John: So I know we just have a few minutes left. I want to hear about your brand-new album, which is coming out next week. Right, September 17th, Paint the Roses Live in Concert with The Nu Deco Ensemble. And what a cool and different sound for you and for people that haven't heard it yet. It's Larkin Poe with a full orchestra backing them up. So just real quick, how did that come to be?

Rebecca: Yes, you know, growing up, playing classical music, because that was our original introduction to music as a whole, was playing classical violin, piano with kids. We were so fortunate to have parents that valued music and put us in lessons. So we always aspired to marry, you know, the music of our adulthood with the music of our childhood in some form or fashion, integrating with a classical element. And so when Nu Deco approached us, we absolutely jumped at the opportunity. You know, in 2020, everyone was thinking creatively outside the box with the livestreams. And so Nu Deco approached us and asked if we'd be interested in flying down to Miami in December. It was a COVID-safe show. Lots of protocol in place for a one-night live streaming experience of Larkin Poe performing original songs with the ensemble. We got down there, and it was such a joy. We actually didn't get to hear the arrangements until we were on stage rehearsing, and it was just like the most, you know, goosebump, hair-on-the-neck-raising experience of all time to have so many humans collaborating together on our original songs. And when we listened back to the board tapes, after the performance was finished, we were really moved by the performances because they really did have a special energy to them. And we decided we really wanted to pursue releasing it on a grander scale. We didn't want it to be relegated to a one-time occurrence, and thus, our very first-ever live record came together. And we're so proud.

John: Yeah, well, you should be. And so it's only like two advanced singles that I've heard so far. One of them is the Bessie Jones/Georgia Sea Islands Singer song "Sometimes." That is an amazing song. So the Gullah music is a part of your region as well. I mean, being in north Georgia, I've always loved that. I've always loved the Georgia Sea Island Singers and Bessie Jones. And that's the song that you've recorded before. So what was it like to perform it with the orchestra? I mean ...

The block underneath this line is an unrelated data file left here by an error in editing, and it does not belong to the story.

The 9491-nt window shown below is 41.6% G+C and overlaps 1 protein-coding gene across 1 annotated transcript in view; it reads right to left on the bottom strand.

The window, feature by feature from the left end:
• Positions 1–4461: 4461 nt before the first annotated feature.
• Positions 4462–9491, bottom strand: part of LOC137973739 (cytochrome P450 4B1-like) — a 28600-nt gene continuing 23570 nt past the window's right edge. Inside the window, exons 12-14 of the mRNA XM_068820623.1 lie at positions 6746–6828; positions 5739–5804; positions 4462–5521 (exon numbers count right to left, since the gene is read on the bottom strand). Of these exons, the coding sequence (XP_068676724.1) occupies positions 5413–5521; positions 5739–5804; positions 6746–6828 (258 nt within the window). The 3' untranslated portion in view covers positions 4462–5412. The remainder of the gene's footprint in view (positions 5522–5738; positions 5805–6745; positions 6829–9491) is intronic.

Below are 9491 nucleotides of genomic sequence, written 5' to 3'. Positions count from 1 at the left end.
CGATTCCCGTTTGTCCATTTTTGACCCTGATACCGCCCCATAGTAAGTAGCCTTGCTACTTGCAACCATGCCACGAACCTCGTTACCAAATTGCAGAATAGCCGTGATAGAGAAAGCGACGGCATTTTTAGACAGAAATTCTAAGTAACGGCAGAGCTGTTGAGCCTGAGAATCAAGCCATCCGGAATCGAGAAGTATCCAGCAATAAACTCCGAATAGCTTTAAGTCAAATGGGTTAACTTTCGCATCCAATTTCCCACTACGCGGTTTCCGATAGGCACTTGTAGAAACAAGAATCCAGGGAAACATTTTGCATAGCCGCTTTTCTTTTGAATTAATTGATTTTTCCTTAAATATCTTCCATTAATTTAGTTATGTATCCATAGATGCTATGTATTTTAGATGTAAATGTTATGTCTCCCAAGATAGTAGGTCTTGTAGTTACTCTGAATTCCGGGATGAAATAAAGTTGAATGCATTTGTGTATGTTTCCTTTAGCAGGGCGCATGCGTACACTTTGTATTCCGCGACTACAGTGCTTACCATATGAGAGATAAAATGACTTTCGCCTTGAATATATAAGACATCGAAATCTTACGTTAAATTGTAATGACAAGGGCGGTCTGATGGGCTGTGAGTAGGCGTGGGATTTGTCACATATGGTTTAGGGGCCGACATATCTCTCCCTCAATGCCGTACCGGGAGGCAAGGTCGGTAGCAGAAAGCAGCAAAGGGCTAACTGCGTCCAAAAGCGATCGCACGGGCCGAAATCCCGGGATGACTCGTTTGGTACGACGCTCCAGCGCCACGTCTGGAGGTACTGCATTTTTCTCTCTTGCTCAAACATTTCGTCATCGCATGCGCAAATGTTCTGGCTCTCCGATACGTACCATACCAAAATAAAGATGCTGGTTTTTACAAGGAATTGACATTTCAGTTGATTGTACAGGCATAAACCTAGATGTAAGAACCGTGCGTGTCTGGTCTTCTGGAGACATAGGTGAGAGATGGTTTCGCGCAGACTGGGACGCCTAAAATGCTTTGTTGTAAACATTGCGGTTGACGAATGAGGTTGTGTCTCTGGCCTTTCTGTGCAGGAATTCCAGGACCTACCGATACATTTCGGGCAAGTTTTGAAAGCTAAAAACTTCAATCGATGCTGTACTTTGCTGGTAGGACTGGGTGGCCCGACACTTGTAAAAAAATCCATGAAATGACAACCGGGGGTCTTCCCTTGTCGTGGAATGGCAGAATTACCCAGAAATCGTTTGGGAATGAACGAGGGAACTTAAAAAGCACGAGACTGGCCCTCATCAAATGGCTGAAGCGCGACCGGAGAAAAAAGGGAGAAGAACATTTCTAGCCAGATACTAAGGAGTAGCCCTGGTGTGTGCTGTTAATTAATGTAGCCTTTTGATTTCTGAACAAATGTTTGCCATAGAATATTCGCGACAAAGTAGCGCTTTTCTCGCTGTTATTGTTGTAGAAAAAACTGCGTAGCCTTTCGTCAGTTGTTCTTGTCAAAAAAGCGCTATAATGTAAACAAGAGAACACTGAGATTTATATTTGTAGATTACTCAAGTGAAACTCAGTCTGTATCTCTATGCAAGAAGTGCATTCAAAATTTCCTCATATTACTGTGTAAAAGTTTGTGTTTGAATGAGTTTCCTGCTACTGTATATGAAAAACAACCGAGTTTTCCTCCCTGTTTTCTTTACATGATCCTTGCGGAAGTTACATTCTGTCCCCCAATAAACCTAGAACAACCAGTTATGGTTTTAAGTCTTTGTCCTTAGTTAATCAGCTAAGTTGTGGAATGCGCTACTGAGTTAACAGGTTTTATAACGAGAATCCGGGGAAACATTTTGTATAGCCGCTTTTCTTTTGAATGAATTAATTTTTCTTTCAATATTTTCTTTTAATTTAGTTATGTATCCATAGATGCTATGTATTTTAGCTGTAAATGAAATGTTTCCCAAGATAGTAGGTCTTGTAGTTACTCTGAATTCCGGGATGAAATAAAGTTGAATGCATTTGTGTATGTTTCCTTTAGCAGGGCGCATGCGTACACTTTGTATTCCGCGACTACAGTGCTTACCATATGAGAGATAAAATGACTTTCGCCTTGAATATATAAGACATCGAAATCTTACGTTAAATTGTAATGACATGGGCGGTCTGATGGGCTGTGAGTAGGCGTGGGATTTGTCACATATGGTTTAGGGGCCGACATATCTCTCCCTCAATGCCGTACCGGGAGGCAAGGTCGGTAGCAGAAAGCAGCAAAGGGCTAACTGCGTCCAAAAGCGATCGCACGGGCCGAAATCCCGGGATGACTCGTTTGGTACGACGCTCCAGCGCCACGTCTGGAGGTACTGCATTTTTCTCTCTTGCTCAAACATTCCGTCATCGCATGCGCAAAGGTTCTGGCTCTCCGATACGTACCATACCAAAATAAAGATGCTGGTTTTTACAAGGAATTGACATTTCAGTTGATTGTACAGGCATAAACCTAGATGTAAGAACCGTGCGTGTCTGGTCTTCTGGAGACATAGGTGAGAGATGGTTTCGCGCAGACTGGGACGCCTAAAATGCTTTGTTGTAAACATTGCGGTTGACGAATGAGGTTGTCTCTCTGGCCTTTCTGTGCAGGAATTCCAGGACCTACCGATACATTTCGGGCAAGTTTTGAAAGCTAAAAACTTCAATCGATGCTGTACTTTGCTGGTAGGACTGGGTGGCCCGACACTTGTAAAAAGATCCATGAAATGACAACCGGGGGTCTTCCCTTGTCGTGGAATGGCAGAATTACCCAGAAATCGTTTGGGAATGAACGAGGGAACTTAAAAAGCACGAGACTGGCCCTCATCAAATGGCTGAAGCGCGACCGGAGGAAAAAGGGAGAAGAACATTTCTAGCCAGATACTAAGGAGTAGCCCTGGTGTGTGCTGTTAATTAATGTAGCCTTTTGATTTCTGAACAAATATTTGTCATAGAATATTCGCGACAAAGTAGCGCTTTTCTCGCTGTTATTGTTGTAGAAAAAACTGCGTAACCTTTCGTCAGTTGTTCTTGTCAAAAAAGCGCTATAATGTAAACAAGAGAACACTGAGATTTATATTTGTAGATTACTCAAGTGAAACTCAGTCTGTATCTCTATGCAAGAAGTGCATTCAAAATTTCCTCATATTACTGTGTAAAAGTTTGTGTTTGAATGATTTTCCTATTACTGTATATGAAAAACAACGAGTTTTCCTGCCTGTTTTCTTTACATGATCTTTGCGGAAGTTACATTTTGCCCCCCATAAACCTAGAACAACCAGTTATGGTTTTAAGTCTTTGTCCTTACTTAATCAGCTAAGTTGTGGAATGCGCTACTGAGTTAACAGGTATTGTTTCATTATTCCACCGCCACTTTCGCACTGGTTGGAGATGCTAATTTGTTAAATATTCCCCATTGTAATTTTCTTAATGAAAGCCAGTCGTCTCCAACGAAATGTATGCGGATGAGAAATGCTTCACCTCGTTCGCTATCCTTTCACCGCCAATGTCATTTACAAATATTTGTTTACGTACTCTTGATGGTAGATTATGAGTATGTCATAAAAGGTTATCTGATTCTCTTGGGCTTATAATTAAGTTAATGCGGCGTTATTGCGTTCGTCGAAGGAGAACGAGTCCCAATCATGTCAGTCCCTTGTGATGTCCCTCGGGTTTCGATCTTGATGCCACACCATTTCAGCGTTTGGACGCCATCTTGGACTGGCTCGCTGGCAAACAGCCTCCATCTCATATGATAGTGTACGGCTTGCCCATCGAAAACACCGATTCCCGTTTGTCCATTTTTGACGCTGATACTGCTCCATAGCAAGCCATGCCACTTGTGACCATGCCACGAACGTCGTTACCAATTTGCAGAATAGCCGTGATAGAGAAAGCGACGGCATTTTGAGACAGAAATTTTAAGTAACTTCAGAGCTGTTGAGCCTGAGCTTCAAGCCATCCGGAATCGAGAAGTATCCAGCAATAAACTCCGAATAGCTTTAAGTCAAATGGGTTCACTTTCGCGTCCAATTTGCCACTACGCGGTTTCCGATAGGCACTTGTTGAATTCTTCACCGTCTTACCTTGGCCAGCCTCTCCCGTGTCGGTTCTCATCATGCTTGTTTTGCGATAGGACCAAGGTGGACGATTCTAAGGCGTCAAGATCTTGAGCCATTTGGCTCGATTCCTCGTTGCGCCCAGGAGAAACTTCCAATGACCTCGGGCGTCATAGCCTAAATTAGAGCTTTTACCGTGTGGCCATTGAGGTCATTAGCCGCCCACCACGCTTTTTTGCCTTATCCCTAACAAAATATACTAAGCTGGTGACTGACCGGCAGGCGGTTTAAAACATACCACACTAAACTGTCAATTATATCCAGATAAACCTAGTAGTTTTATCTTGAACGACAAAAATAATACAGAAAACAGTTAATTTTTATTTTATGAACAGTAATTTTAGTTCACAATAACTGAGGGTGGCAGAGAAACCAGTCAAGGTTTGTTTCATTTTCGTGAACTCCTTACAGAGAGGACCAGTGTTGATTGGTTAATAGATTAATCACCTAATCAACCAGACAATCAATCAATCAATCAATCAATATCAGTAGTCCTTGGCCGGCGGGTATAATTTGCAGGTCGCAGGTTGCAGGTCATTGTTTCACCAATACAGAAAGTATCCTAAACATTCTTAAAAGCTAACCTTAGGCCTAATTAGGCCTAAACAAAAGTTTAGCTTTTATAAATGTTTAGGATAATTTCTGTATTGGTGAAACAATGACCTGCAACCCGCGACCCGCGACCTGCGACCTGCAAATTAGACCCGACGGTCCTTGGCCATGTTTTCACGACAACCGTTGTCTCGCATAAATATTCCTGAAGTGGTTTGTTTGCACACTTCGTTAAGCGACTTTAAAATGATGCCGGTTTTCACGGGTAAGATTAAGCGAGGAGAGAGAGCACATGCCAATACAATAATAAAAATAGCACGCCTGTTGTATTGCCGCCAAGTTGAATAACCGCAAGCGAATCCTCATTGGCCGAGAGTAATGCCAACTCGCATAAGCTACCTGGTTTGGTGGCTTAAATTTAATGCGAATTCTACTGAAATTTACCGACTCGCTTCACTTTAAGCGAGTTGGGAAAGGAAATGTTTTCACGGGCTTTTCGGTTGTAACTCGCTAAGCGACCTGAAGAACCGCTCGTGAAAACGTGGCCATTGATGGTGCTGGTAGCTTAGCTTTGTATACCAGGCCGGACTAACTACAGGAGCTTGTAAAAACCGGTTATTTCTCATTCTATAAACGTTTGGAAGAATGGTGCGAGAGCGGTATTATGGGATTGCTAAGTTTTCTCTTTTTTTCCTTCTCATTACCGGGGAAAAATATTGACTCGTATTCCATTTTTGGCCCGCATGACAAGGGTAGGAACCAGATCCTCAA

Rebecca: It was thrilling because when we recorded "Sometimes" for Venom and Faith, we definitely went for more of a drum-and-fife approach style of blues with the snare line and a horn section in the middle. And we'd never really performed that song live because we weren't able to incorporate those elements. So getting to finally have a horn section at our disposal, and also a full percussion group, it was epic — and then surrounded by string players that were all clapping in time. And it was yeah, it was a very memorable moment. And I think that you can definitely hear everyone's sort of anticipation and joy in the recording.

John: Well, yeah, it definitely comes through, and we'll be playing it starting this week. So you're going to be getting a lot of airplay on that. I'm sure it's a really interesting album. Paint the Roses Live in Concert Larkin Poe with the Nu Deco Ensemble. Everyone go out and get it. Thank you so much, I know you have to run. You're super busy, and we so appreciate you taking just a few minutes to bring us up to date. And the next time you're out in the Seattle area, please, please stop in and say hello.

Larkin Poe with Nu Deco Ensemble “Sometime” from the new album Paint The Roses

John has worked as a professional bassist for 20 years, including a 15 year stint as Musical Director of the Mountain Stage radio program. John has been at KNKX since 1999 where he hosts “All Blues”, is producer of the BirdNote radio program, and co-hosts “Record Bin Roulette”. John is also the recording engineer for KNKX “In-Studio Performances”. Not surprisingly, John's main musical interests are jazz and blues, and he is still performing around Seattle.